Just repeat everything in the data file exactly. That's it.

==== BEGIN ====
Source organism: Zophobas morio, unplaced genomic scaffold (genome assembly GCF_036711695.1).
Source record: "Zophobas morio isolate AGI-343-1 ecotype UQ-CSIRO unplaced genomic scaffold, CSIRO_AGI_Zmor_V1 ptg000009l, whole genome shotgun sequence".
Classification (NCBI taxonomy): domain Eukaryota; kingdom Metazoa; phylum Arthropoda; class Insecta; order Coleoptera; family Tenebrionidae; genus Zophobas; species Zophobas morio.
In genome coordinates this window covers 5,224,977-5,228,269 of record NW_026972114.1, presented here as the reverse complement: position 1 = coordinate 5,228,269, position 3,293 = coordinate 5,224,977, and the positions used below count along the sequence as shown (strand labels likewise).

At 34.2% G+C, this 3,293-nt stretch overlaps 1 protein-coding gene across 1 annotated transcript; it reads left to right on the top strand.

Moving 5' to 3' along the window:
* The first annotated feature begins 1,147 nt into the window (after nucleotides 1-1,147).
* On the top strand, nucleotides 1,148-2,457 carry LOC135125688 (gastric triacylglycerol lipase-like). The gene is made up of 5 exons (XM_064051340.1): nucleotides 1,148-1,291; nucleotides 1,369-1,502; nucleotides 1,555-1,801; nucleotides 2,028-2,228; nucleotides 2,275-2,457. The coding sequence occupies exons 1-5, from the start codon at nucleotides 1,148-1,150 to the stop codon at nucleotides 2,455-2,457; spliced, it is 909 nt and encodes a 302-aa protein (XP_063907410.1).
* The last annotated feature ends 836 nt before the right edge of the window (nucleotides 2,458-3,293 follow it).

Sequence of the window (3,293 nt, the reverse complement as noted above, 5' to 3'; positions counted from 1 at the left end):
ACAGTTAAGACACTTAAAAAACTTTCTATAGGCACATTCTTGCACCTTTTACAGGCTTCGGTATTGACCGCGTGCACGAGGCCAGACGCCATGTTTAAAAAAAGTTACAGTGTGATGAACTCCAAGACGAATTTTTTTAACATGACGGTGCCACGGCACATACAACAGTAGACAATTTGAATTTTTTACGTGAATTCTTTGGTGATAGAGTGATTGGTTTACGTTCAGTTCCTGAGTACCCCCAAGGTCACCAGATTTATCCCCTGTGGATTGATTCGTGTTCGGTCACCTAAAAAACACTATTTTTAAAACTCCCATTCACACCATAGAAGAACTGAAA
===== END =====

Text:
Source organism: Zophobas morio, unplaced genomic scaffold (genome assembly GCF_036711695.1).
Source record: "Zophobas morio isolate AGI-343-1 ecotype UQ-CSIRO unplaced genomic scaffold, CSIRO_AGI_Zmor_V1 ptg000009l, whole genome shotgun sequence".
Classification (NCBI taxonomy): domain Eukaryota; kingdom Metazoa; phylum Arthropoda; class Insecta; order Coleoptera; family Tenebrionidae; genus Zophobas; species Zophobas morio.
In genome coordinates this window covers 5,224,977-5,228,269 of record NW_026972114.1, presented here as the reverse complement: position 1 = coordinate 5,228,269, position 3,293 = coordinate 5,224,977, and the positions used below count along the sequence as shown (strand labels likewise).

At 34.2% G+C, this 3,293-nt stretch overlaps 1 protein-coding gene across 1 annotated transcript; it reads left to right on the top strand.

Moving 5' to 3' along the window:
* The first annotated feature begins 1,147 nt into the window (after nucleotides 1-1,147).
* On the top strand, nucleotides 1,148-2,457 carry LOC135125688 (gastric triacylglycerol lipase-like). The gene is made up of 5 exons (XM_064051340.1): nucleotides 1,148-1,291; nucleotides 1,369-1,502; nucleotides 1,555-1,801; nucleotides 2,028-2,228; nucleotides 2,275-2,457. The coding sequence occupies exons 1-5, from the start codon at nucleotides 1,148-1,150 to the stop codon at nucleotides 2,455-2,457; spliced, it is 909 nt and encodes a 302-aa protein (XP_063907410.1).
* The last annotated feature ends 836 nt before the right edge of the window (nucleotides 2,458-3,293 follow it).

Sequence of the window (3,293 nt, the reverse complement as noted above, 5' to 3'; positions counted from 1 at the left end):
ACAGTTAAGACACTTAAAAAACTTTCTATAGGCACATTCTTGCACCTTTTACAGGCTTCGGTATTGACCGCGTGCACGAGGCCAGACGCCATGTTTAAAAAAAGTTACAGTGTGATGAACTCCAAGACGAATTTTTTTAACATGACGGTGCCACGGCACATACAACAGTAGACAATTTGAATTTTTTACGTGAATTCTTTGGTGATAGAGTGATTGGTTTACGTTCAGTTCCTGAGTACCCCCAAGGTCACCAGATTTATCCCCTGTGGATTGATTCGTGTTCGGTCACCTAAAAAACACTATTTTTAAAACTCCCATTCACACCATAGAAGAACTGAAA